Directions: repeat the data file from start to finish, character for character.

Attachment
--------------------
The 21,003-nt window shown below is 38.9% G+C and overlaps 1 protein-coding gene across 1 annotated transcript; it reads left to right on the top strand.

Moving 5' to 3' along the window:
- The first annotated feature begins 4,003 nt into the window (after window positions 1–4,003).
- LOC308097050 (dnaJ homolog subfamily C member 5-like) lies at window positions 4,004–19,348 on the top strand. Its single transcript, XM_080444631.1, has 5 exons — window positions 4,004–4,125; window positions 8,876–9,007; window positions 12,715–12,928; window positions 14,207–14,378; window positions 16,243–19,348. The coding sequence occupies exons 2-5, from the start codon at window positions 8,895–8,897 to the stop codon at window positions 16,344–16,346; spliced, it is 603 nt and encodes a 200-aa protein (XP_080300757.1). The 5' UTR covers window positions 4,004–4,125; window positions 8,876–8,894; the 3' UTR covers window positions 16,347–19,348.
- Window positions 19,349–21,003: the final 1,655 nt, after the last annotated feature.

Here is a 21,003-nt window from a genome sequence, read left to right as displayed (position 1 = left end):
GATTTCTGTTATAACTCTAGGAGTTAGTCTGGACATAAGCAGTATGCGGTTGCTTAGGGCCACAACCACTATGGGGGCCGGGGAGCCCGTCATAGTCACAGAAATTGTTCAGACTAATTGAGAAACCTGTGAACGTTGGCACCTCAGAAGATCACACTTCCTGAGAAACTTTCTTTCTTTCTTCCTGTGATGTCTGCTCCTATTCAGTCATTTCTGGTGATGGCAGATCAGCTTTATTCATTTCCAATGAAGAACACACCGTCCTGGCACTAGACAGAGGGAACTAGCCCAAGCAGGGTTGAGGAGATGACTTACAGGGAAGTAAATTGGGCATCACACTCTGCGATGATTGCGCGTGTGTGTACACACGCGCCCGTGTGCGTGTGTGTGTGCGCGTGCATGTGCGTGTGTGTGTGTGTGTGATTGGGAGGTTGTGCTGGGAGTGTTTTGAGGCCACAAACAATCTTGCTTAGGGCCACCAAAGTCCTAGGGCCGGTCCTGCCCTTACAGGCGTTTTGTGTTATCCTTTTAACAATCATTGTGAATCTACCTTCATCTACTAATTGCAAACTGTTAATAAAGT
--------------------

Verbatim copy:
The 21,003-nt window shown below is 38.9% G+C and overlaps 1 protein-coding gene across 1 annotated transcript; it reads left to right on the top strand.

Moving 5' to 3' along the window:
- The first annotated feature begins 4,003 nt into the window (after window positions 1–4,003).
- LOC308097050 (dnaJ homolog subfamily C member 5-like) lies at window positions 4,004–19,348 on the top strand. Its single transcript, XM_080444631.1, has 5 exons — window positions 4,004–4,125; window positions 8,876–9,007; window positions 12,715–12,928; window positions 14,207–14,378; window positions 16,243–19,348. The coding sequence occupies exons 2-5, from the start codon at window positions 8,895–8,897 to the stop codon at window positions 16,344–16,346; spliced, it is 603 nt and encodes a 200-aa protein (XP_080300757.1). The 5' UTR covers window positions 4,004–4,125; window positions 8,876–8,894; the 3' UTR covers window positions 16,347–19,348.
- Window positions 19,349–21,003: the final 1,655 nt, after the last annotated feature.

Here is a 21,003-nt window from a genome sequence, read left to right as displayed (position 1 = left end):
GATTTCTGTTATAACTCTAGGAGTTAGTCTGGACATAAGCAGTATGCGGTTGCTTAGGGCCACAACCACTATGGGGGCCGGGGAGCCCGTCATAGTCACAGAAATTGTTCAGACTAATTGAGAAACCTGTGAACGTTGGCACCTCAGAAGATCACACTTCCTGAGAAACTTTCTTTCTTTCTTCCTGTGATGTCTGCTCCTATTCAGTCATTTCTGGTGATGGCAGATCAGCTTTATTCATTTCCAATGAAGAACACACCGTCCTGGCACTAGACAGAGGGAACTAGCCCAAGCAGGGTTGAGGAGATGACTTACAGGGAAGTAAATTGGGCATCACACTCTGCGATGATTGCGCGTGTGTGTACACACGCGCCCGTGTGCGTGTGTGTGTGCGCGTGCATGTGCGTGTGTGTGTGTGTGTGATTGGGAGGTTGTGCTGGGAGTGTTTTGAGGCCACAAACAATCTTGCTTAGGGCCACCAAAGTCCTAGGGCCGGTCCTGCCCTTACAGGCGTTTTGTGTTATCCTTTTAACAATCATTGTGAATCTACCTTCATCTACTAATTGCAAACTGTTAATAAAGT